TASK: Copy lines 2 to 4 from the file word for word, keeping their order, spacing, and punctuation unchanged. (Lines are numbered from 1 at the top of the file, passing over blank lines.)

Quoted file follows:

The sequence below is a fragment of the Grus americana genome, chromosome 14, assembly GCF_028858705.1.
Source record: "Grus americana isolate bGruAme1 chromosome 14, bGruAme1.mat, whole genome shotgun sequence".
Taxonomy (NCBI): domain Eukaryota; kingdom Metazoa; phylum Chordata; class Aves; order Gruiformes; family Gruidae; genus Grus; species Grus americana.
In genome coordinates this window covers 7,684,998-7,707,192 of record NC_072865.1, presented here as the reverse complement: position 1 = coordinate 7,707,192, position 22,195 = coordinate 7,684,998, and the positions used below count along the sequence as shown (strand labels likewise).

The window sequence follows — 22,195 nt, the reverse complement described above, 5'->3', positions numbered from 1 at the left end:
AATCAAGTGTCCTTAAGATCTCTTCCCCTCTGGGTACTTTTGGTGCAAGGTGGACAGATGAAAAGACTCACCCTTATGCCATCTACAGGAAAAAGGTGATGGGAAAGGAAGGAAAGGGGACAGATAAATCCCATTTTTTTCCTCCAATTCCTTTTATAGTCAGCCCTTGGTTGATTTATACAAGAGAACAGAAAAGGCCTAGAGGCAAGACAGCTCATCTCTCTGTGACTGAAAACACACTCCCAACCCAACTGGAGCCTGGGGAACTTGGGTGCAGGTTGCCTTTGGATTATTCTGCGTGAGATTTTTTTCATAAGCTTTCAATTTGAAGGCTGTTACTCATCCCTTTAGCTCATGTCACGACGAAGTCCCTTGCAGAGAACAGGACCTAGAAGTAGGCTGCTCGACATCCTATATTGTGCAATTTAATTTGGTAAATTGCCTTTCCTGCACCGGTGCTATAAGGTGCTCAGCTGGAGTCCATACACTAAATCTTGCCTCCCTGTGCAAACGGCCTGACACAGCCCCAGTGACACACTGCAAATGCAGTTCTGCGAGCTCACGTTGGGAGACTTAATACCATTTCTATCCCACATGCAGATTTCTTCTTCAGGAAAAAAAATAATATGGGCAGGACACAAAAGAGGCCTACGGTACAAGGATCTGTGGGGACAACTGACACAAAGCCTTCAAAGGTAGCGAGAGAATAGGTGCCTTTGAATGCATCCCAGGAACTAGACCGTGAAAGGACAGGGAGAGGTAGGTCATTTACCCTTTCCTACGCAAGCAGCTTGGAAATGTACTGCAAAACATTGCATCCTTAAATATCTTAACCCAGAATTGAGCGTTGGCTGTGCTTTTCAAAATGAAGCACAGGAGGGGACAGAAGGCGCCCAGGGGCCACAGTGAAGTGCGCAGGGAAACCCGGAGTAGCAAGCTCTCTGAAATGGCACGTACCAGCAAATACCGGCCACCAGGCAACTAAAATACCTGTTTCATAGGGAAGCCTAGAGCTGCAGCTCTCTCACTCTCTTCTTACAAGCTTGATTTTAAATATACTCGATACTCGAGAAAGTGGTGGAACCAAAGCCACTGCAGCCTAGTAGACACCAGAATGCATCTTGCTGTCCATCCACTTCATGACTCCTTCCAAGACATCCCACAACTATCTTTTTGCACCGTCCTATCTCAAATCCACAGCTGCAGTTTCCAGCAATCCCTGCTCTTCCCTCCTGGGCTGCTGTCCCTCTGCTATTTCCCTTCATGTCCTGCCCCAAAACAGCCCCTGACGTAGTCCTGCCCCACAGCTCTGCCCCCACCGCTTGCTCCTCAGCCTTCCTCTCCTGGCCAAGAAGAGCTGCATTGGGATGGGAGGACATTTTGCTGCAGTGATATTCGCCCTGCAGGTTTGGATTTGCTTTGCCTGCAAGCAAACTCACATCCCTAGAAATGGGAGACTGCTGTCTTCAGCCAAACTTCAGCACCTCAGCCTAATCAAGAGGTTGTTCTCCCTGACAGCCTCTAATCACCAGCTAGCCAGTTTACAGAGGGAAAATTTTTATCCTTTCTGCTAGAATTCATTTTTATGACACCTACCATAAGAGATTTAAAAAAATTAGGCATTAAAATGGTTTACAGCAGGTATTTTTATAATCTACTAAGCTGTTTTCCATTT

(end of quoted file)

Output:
Source record: "Grus americana isolate bGruAme1 chromosome 14, bGruAme1.mat, whole genome shotgun sequence".
Taxonomy (NCBI): domain Eukaryota; kingdom Metazoa; phylum Chordata; class Aves; order Gruiformes; family Gruidae; genus Grus; species Grus americana.
In genome coordinates this window covers 7,684,998-7,707,192 of record NC_072865.1, presented here as the reverse complement: position 1 = coordinate 7,707,192, position 22,195 = coordinate 7,684,998, and the positions used below count along the sequence as shown (strand labels likewise).